Still using School-based Research, I felt it was now time to consider another question from Chapter 2: “What can you realistically manage in the time available to you?” (Wilson, 2013b, p. 24). Considering this question is important in any project, not least because one wants to make sure one completes what one sets out to do, but one must also have time to properly analyse and evaluate data. I have found in previous research projects that small increases in scope have often resulted in vast increases in time being spent on data-processing and evaluation, in addition to the extra ‘design’ time. Given the scarcity of time during the school day and the reality that the majority of this work would end up being done at evenings or weekends, I knew I had to make sure I was not overly optimistic with how much I planned to do.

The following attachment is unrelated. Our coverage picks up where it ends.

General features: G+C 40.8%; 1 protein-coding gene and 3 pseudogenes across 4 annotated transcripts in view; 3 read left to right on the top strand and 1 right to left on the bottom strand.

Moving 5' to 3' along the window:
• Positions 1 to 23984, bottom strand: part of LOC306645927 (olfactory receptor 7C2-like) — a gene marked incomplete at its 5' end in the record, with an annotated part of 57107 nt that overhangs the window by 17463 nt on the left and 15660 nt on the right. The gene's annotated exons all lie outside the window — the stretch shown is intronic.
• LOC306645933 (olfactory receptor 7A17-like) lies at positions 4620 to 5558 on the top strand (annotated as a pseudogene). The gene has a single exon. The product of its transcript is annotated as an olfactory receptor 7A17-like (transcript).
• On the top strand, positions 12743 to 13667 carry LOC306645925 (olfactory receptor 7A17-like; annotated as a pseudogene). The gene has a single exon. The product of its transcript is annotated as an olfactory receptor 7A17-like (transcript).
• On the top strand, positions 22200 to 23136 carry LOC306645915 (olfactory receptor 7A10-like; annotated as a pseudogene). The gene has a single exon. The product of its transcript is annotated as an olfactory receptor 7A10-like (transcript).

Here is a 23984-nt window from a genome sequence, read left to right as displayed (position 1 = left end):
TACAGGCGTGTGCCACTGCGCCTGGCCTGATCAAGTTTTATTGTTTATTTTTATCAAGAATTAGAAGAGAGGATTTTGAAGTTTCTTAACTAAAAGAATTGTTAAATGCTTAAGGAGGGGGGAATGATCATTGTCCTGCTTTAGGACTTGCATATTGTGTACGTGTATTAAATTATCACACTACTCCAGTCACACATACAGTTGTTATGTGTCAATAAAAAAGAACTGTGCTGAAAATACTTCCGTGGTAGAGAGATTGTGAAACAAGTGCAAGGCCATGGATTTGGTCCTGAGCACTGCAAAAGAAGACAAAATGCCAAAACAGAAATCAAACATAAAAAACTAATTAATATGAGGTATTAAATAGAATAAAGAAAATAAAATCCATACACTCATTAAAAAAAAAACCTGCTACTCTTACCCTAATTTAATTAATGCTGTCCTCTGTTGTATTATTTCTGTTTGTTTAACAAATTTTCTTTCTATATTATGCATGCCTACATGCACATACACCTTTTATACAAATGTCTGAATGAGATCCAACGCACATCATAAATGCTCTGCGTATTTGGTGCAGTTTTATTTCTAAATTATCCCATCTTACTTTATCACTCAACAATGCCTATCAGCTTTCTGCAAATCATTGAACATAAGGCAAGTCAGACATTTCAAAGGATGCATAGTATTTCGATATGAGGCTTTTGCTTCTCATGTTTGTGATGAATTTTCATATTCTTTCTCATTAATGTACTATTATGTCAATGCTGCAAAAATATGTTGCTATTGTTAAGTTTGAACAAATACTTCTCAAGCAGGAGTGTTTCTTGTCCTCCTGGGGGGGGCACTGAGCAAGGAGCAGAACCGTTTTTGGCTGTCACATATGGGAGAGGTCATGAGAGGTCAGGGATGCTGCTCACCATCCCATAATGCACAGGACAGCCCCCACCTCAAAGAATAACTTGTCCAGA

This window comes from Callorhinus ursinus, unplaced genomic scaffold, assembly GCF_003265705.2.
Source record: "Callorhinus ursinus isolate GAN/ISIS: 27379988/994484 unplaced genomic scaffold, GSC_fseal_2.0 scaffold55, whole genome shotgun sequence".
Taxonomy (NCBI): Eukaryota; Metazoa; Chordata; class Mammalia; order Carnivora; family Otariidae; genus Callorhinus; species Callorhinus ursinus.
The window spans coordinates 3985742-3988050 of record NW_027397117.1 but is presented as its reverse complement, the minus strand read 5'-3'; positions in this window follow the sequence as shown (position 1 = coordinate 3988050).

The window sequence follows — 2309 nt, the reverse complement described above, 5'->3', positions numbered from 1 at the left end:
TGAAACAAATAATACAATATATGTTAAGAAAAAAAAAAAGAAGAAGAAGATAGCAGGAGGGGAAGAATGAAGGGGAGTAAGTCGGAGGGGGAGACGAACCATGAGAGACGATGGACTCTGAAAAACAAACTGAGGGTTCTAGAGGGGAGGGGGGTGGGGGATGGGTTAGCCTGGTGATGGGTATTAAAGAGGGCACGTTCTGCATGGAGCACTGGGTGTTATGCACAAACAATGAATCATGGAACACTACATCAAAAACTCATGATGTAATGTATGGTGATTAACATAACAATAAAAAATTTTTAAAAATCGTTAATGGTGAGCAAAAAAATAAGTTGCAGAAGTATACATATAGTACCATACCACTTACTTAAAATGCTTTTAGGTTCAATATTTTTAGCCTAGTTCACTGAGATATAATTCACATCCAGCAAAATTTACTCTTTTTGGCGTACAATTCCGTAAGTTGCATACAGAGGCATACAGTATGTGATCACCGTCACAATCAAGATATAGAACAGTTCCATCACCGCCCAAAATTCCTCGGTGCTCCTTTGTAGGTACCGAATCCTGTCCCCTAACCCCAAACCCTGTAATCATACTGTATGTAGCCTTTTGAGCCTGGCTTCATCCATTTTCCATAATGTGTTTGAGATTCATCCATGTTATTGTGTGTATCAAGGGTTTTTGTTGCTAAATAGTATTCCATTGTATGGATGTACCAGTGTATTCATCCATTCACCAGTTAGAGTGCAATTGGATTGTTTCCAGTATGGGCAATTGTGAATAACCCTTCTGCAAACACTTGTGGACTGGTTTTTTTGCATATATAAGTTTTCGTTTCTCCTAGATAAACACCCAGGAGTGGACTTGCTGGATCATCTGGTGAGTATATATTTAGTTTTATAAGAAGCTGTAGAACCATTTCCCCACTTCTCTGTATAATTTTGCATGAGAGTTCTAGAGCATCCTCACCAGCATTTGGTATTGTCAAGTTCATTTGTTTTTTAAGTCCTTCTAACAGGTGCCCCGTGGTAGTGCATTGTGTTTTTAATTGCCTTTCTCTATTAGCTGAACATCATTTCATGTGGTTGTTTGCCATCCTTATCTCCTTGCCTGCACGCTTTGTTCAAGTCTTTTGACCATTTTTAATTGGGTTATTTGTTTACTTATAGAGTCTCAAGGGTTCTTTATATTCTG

During the meeting with my Vice Principal, who was keen to use classroom-based research to inform school policy, he suggested that collecting information across a range of year groups would be more helpful than collecting data for any single year group. I agreed, though in science (where classes are streamed) this would mean data would need to be collected across multiple sets to give a fuller picture for any year group. While streaming or setting is a topic which some teachers hold passionate views about, in subjects where there is content disparity between the different course routes available, streaming as a means of determining course route (with the possibility of moving streams) is one method of helping students decide which course to study, while avoiding having to teach multiple courses (each with multiple layers of differentiation) within one class. My Vice Principal was also interested in the potential benefit to the SEN department at our school and, to that end, asked if I could liaise with our Special Educational Needs and Disability Coordinator. It was clear that I would not be able to collect all this data on my own: I would need to recruit colleagues.